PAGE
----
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Broken Border

After debate, O’Rourke scrambles to shore up immigration credentials

The Democratic presidential candidate, sharply challenged on his signature issue Wednesday night, spent the next few days working to show his bona fides.

Presidential candidate Beto O'Rourke speaks at a rally the Customs and Border Patrol facility in Clint on June 30, 2019.

Broken Border

A surge of migrants arriving at the Texas-Mexico border has pushed the country's immigration system to the breaking point as new policies aimed at both undocumented immigrants and legal asylum seekers have contributed to a humanitarian crisis. The Texas Tribune is maintaining its in-depth reporting on this national issue.

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After a debate in which he was sharply challenged on his signature issue — immigration — Beto O’Rourke sprang into action.

On Friday morning, the Democratic presidential candidate announced he would visit a controversial migrant detention center the next morning in Houston. On Friday afternoon, the former congressman announced he would travel to a U.S. Border Patrol facility Sunday morning — in Clint, near his El Paso hometown. And late Saturday night, he announced he was taking it a step farther — literally — with plans to cross the border into Ciudad Juárez.

The visits were, of course, not the first time O’Rourke has shown interest in the plight of migrants, particularly those in detention — he most notably helped lead the opposition a year ago to the now-closed Tornillo "tent city." But the timing was notable, representing an apparent effort to shore up his credentials on the issue after a Democratic debate dustup over it with fellow Texan Julián Castro.

“I’d tell him … no one’s worked harder to end the practice of family separation,” O’Rourke told CNN the morning after the debate, a statement he seemed determined to prove over the ensuing few days as he and Castro crisscrossed the state.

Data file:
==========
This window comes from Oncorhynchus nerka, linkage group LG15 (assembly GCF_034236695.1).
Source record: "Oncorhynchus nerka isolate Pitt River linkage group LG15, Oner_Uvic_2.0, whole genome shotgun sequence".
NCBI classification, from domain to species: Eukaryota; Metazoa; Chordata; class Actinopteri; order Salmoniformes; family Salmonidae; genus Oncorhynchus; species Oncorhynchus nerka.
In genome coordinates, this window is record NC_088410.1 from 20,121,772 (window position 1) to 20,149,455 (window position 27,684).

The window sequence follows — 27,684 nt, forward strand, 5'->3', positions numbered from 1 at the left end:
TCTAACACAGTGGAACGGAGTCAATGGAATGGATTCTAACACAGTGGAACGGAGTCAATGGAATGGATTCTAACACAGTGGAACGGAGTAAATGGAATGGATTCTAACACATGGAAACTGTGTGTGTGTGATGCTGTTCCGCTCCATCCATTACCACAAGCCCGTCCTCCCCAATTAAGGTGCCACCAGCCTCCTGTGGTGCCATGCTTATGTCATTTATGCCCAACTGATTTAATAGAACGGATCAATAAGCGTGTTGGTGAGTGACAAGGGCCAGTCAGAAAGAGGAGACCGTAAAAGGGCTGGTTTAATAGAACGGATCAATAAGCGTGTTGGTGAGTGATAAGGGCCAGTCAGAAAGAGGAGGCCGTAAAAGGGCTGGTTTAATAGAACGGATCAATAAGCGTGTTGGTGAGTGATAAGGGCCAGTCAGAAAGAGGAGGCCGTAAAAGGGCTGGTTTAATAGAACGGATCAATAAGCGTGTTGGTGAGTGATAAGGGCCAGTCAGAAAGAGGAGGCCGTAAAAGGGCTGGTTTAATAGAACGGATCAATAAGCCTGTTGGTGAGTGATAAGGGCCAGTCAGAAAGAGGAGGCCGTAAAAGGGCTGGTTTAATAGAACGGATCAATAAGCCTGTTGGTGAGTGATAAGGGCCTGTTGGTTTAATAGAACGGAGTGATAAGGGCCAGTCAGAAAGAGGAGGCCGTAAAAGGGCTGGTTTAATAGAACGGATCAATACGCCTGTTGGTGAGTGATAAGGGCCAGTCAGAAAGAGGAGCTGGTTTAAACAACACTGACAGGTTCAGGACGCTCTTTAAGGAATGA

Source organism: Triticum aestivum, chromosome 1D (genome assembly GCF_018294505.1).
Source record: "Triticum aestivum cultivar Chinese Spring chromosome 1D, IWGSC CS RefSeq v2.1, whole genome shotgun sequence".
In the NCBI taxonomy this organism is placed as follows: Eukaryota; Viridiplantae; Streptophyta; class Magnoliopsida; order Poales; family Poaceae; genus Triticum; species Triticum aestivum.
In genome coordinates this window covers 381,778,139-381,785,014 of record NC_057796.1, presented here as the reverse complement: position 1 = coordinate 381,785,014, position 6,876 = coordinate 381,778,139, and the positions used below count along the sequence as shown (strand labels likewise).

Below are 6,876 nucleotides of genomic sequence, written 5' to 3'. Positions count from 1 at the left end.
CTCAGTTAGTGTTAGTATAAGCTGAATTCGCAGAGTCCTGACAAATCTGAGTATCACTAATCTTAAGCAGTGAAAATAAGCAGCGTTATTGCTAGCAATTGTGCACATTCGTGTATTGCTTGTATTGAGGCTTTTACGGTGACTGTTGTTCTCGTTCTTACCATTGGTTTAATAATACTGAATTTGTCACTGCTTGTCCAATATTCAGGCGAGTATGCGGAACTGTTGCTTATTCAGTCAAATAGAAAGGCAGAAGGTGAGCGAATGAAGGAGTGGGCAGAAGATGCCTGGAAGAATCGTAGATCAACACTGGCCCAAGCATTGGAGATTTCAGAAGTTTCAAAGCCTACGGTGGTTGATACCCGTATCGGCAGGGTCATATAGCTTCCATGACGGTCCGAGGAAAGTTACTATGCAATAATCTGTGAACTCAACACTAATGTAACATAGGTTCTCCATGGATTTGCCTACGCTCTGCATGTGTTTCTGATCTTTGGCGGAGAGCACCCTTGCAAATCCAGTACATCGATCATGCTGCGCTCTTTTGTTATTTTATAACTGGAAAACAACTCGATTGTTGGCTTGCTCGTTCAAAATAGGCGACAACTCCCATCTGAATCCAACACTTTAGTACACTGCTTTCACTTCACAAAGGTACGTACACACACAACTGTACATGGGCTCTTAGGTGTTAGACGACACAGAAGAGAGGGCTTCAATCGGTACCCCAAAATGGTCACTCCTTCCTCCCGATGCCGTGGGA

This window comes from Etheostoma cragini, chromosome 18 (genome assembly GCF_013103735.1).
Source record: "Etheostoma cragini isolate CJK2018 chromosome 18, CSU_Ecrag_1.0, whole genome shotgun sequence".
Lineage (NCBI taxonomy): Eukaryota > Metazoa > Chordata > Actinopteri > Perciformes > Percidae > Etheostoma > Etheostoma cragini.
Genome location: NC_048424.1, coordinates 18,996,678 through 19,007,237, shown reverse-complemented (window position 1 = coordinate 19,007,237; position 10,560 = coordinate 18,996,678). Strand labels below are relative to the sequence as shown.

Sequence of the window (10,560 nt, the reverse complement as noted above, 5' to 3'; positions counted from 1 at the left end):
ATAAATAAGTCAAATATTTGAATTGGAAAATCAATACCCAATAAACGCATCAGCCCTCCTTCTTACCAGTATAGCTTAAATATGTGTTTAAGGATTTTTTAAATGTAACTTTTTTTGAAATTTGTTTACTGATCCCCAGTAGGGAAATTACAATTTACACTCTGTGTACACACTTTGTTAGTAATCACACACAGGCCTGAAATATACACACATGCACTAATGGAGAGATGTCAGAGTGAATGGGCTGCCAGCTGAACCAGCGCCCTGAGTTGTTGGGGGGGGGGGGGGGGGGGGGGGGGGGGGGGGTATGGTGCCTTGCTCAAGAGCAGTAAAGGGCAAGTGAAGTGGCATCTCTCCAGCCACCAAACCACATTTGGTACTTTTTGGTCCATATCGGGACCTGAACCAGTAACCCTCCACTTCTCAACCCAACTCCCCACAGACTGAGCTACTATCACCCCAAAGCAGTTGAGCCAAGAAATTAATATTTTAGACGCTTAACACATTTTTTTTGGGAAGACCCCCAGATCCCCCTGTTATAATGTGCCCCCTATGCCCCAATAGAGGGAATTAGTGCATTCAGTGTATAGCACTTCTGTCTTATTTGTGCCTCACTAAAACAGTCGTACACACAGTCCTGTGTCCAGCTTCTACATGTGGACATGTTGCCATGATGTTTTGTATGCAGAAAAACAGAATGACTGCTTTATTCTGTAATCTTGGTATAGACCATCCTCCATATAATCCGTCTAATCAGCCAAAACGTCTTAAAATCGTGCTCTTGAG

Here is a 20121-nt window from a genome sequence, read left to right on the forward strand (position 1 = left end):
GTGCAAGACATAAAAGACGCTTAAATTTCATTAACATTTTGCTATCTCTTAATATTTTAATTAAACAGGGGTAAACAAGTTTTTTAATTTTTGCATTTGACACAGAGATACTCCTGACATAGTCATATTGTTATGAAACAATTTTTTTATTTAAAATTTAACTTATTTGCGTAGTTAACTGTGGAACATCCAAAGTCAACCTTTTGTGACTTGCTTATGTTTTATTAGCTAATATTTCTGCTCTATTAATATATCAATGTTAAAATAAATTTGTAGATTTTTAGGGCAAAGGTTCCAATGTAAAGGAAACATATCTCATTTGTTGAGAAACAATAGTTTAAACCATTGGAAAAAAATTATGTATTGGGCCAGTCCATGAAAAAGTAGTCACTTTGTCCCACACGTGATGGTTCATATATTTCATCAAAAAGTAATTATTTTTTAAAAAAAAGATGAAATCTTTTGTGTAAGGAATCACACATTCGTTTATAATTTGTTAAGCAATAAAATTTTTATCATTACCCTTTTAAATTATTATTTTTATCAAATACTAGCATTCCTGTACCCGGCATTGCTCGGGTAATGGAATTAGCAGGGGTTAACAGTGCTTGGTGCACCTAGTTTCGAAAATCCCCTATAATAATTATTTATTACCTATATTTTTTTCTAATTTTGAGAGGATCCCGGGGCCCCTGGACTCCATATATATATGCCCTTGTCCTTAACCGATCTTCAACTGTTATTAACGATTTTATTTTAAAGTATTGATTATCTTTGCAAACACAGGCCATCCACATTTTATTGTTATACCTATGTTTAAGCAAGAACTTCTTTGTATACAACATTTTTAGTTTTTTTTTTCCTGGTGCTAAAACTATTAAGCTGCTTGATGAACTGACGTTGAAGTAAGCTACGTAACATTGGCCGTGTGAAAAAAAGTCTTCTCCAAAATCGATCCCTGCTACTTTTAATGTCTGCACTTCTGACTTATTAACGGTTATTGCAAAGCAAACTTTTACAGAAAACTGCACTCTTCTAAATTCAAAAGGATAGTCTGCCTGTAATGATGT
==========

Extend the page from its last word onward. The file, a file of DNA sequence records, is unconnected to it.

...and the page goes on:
Facilities like the one in Clint, which Castro went to Saturday, have drawn attention for what immigration advocates and lawyers describe as inhumane conditions. They remained in the headlines over the weekend after news surfaced of the death of a 43-year-old migrant from El Salvador, who was hospitalized after collapsing at a border processing center in McAllen. He is at least the eighth person to have died in U.S. border custody since December.

At the debate, Castro, the former U.S. housing secretary and San Antonio mayor, put O’Rourke on defense over a law criminalizing unauthorized border crossings that Castro wants to repeal — and has sought to make a litmus test in the primary field with some real success. On the second night of the debate — Castro and O’Rourke participated the first night — all but one or two of the 10 candidates raised their hands when asked if they thought it "should be a civil offense rather than a crime to cross the border without documentation."

Castro has argued that nixing the law, known as Section 1325, is the surest way to end family separations at the border because the Trump administration has used it as the legal justification for the practice. O’Rourke also advocates for ending family separation, though he has not gone as far as endorsing a repeal of Section 1325 and instead talks about rewriting it, like a bill he co-sponsored last year in Congress that would decriminalize entry for asylum seekers and refugees.

Either way, Castro's debate-stage confrontation with O'Rourke over Section 1325 — complete with Castro's suggestion O'Rourke had not done his "homework" on it — left O'Rourke bruised on an issue he has long prioritized.

"I think it's clear that O'Rourke was broadsided, and the vessel's taking on water pretty fast," said Brandon Rottinghaus, a political science professor at the University of Houston. "It doesn't mean he's sinking quickly, but it definitely is not a good place to be when the race will tighten very soon."

"From a strategic perspective, I think O'Rourke's campaign is right — you've got to try to shore this up," said Richard Pineda, a communications professor at the University of Texas at El Paso who has long followed O'Rourke's political career. "I didn't think he looked very good during the debate, full stop, but then on immigration ... I think that that exchange showed a vulnerability."